AUNBT president Miriam Jones said the tentative agreement between the professors’ union and the university is a win for the profs.
Thursday afternoon both sides reached an agreement which would give the professors a 2.5 per cent salary increase per year for the next two years, while any increase in the third year will be determined through arbitration.
But Jones said the victory isn’t in the numbers, it’s in the language of the new agreement.
“The thing we’re really happy about is we have the acknowledgement of the importance of us being comparable,” Jones said. “What’s really important is we’ve got acknowledgement that we’re behind [in our pay with comparable universities] and we need to catch up. Those are the significant things for us.”
The final dollar numbers in pay increases is unclear since the increase in the third year has to go through arbitration, but the 2.5 per cent increase for each of the first two years of the contract is well below AUNBT’s original demand of 25 per cent over four years, and also below UNB’s offer of a 9.5 per cent increase over four years.
Admittedly, Jones didn’t expect the union to get its 25 per cent demand but still feels the request was reasonable.
“No. I don’t think any of us thought that this administration would going to find that a good idea. The point is that we were making a case for what we thought was arguable and reasonable,” Jones
“But as I’ve said all along it wasn’t just the numbers. I don’t know if people believed us but it really is not about the numbers. It’s about that core issue of us being comparable, us being competitive, us being in the group.”
The language Jones is referring to within the agreement states that they need to be tracking average salary increases within the comparable group of universities. In the past, the university and the professors tracked the pay increases at the comparable universities, and increased UNB professors’ salaries accordingly, but Jones said the increases ran “parallel” to the other universities.
“In recent years we’ve diverged off so there’s a bigger gap between us than there used to be,” Jones said. “So this was why we felt such a sense of urgency because at a certain point you’re never going to catch up. On average that group goes up two to three per cent every year.”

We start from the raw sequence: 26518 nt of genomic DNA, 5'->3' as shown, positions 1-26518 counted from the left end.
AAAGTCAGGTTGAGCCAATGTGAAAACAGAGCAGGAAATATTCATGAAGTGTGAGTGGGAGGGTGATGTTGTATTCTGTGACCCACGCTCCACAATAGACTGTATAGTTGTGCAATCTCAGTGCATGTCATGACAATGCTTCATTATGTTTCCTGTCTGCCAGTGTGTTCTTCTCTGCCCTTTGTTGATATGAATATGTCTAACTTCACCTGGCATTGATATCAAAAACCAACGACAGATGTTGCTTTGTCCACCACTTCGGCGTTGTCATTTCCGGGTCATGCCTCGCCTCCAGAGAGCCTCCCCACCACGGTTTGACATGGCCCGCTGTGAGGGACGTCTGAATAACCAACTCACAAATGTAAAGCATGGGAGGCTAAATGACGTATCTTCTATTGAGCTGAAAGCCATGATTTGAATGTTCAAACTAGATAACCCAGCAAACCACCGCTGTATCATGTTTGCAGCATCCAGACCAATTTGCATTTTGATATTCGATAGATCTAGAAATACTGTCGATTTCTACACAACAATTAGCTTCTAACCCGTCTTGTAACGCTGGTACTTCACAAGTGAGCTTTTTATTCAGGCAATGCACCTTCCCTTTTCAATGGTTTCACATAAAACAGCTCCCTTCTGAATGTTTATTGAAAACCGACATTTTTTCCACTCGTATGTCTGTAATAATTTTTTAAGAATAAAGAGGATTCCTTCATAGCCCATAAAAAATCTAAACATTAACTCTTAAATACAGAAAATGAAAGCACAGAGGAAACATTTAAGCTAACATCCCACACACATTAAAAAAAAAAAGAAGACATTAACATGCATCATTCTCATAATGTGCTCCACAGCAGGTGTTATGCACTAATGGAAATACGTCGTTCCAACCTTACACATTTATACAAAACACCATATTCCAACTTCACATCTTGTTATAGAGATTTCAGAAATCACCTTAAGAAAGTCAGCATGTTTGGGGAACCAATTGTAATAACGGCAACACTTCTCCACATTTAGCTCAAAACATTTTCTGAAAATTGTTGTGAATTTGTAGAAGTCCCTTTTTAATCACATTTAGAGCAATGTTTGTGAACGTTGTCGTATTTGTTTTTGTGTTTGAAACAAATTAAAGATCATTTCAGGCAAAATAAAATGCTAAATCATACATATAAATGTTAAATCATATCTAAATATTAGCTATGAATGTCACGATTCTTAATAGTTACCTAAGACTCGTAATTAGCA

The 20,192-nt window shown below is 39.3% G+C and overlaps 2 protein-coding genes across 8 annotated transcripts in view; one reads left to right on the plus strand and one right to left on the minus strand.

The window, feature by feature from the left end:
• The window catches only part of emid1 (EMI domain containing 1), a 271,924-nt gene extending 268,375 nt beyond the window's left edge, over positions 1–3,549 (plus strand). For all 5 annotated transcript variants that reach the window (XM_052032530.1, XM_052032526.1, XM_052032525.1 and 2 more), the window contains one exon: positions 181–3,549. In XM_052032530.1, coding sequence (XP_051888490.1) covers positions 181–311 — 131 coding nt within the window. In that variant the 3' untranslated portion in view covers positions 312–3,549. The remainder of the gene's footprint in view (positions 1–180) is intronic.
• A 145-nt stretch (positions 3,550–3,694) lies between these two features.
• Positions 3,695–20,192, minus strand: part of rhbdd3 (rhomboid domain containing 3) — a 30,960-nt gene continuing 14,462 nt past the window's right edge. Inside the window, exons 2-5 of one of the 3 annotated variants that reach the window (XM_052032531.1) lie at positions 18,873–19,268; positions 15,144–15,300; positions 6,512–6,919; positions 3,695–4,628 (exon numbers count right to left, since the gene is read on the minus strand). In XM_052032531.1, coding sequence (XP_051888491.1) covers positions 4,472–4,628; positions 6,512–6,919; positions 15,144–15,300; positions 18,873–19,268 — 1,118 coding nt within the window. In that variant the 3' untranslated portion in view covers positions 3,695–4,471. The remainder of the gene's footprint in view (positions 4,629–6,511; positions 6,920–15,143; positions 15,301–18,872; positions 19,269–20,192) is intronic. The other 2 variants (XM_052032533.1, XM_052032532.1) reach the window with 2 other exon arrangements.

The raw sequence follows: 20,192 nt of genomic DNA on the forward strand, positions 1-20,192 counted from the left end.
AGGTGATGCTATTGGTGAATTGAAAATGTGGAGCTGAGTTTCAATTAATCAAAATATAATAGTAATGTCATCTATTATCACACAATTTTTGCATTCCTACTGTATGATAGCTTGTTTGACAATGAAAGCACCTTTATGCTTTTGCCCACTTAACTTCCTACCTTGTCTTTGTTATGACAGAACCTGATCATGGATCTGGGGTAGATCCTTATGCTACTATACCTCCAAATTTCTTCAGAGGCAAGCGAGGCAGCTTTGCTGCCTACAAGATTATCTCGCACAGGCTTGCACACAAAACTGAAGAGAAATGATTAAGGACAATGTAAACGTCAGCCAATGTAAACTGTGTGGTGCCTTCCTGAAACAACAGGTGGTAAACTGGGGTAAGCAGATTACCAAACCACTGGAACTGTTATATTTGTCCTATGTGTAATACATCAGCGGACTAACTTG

The new language also acknowledges that the professors need to catch up to the other universities. Jones said it’s being called a “catch-up” rather than a pay raise in order to acknowledge that there’s a target to catch up to.
That “catch-up” amount will be determined through arbitration which has to start within the next six months.
There are 14 other universities the AUNBT is comparing itself to. They are Dalhousie, Memorial, Concordia, Carleton, Queen’s, McMaster, Guelph, Waterloo, Windsor, Manitoba, Regina, Saskatchewan, Simon Fraser and Victoria.
With the 2.5 per cent increase over the first two years, Jones said it’s more complicated than just increasing everyone by the same percentage across the board.
“We’re not sure what it’s going to look like. People at the lower end of the scale, like the newer people, their salaries are even more behind than the people at the top of the scale,” Jones said. “Probably starting people and junior people will be getting more [of the 2.5 per cent]. None of this is straightforward. It’s all full of footnotes and explanations.”
While both original offers called for increases over a four-year period – though the faculty also has two-year proposals at times – the tentative agreement is set for three years, expiring July 2016.
In comparison, St. Thomas University signed a three-year deal in 2008 to end its lockout and has since gone through one successful round of collective bargaining in 2010, and is in the midst of ratifying a new agreement which the university and faculty signed before Christmas.
Students are set to return to class Monday and Jones said some professors anticipate their students to be upset with some of the faculty.
“Our members need to deal with that and get their heads around it and know how to respond,” Jones said. “I don’t know about the students but among our members, feelings are running pretty high, both good and bad.”
The UNB Student Union submitted back-to-work protocol recommendations to both sides on Friday. Details of the proposal included to reasonably compress the semester. If that’s not possible the next step in the proposal is to cancel March break and run classes into the exam period. As a last resort, the UNBSU proposed extending the semester past April 30.
Other recommendations included that no tests or assignments worth more than 10 per cent of a grade be due in the first week and for students to be free of responsibility for covering any material while classes were suspended.
UNBSU president Ben Whitney said salvaging March break isn’t looking good.
“It’s looking like we might have to sacrifice March break in order to salvage being done in April, which is a tradeoff I think students are probably going to be able to understand and to deal with,” Whitney said.
“It’s not ideal but I think it’s what’s going to have to happen. The last step is to go into May but that should only be done if there’s no other way of salvaging it because things get enormously complicated at that point.”